Mr. T. L. Lyon

Mr. T. L. Lyon, with his family, came to Jefferson during the summer of 1867. For many years Captain Lyon was a member of the firm, Mooring and Lyon, buying cotton and doing general mercantile business on Dallas Street. They commanded a wide scope of business in the palmy days of the city.

Later in life business reverses came and he accepted a clerkship in the “Lessie 13” a small freight packet, which burned. After which Captain Lyon was clerk on the Alpha. Both boats were commanded by the late Captain Ben Bonham.

Capt. Lyon continued his service on the Alpha, for a number of years. He was a good citizen, a devout Christian and an active member of the Methodist Church until his death Nov. 28th, 1908, leaving many friends to mourn his loss.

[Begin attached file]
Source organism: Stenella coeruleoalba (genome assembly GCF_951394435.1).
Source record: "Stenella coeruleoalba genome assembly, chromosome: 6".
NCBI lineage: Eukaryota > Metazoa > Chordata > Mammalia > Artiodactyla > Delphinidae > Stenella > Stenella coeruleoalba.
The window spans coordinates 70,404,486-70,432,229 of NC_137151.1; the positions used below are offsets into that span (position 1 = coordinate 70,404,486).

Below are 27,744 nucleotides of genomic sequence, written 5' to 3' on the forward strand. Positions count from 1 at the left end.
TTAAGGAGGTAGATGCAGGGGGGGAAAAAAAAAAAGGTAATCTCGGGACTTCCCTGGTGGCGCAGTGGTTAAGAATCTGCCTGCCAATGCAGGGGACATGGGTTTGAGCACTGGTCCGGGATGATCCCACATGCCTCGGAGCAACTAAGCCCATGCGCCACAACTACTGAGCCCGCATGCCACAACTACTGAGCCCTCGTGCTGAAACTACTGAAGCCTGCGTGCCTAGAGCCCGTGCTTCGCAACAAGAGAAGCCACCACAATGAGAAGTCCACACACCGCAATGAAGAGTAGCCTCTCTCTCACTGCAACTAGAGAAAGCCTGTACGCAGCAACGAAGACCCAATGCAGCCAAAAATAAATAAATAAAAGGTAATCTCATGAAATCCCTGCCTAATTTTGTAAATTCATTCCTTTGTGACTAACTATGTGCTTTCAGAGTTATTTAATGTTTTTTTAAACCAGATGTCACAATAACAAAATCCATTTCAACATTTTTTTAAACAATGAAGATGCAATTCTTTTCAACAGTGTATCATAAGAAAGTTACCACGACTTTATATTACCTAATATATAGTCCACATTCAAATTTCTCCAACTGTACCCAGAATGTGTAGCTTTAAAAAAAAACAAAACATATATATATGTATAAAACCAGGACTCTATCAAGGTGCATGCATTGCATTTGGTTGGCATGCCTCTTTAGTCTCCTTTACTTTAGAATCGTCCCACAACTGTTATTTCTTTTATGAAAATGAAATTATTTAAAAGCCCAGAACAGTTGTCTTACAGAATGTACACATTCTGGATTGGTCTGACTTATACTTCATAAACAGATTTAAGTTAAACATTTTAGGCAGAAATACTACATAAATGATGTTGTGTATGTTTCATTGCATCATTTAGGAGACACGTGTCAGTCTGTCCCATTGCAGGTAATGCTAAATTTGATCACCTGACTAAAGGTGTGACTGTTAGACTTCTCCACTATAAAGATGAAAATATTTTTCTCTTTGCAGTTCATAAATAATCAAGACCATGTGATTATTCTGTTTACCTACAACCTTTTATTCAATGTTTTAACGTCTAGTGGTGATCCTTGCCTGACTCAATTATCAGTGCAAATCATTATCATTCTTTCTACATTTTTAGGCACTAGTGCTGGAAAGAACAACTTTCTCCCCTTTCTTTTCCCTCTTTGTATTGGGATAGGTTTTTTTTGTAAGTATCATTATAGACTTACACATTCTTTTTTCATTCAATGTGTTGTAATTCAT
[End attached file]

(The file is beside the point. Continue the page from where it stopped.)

A daughter, Mrs. G. M. Jones, occupied the old home which was bought at the time of her father’s coming to Jefferson sixty-nine years ago, until her death recently.


Royal A. Ferris

Mr. Ferris was a leading lawyer of Dallas, Texas, and he too was reared in Jefferson.

Nelson Phillips

Chief Justice of the Supreme Court of Texas, and a leading lawyer of the State, made his home in Dallas and was a product of Marion County, living near Jefferson.

W. B. Harrison

A leading business man and banker of Ft. Worth, Texas for many years started his business career in Jefferson during the palmy days.

The Bateman Family
(King, Andy, and Quincy)

This prominent family in the business and social life of the early days of Jefferson, branched out into the business world in Jefferson and when Jefferson began to lose navigation, along with it, many of her population, the Bateman family moved west and were helpful in building Ft. Worth, Texas, in business and banking lines.

In fact Jefferson furnished many of the leading business and professional men, who went west in the early days and built the State of Texas.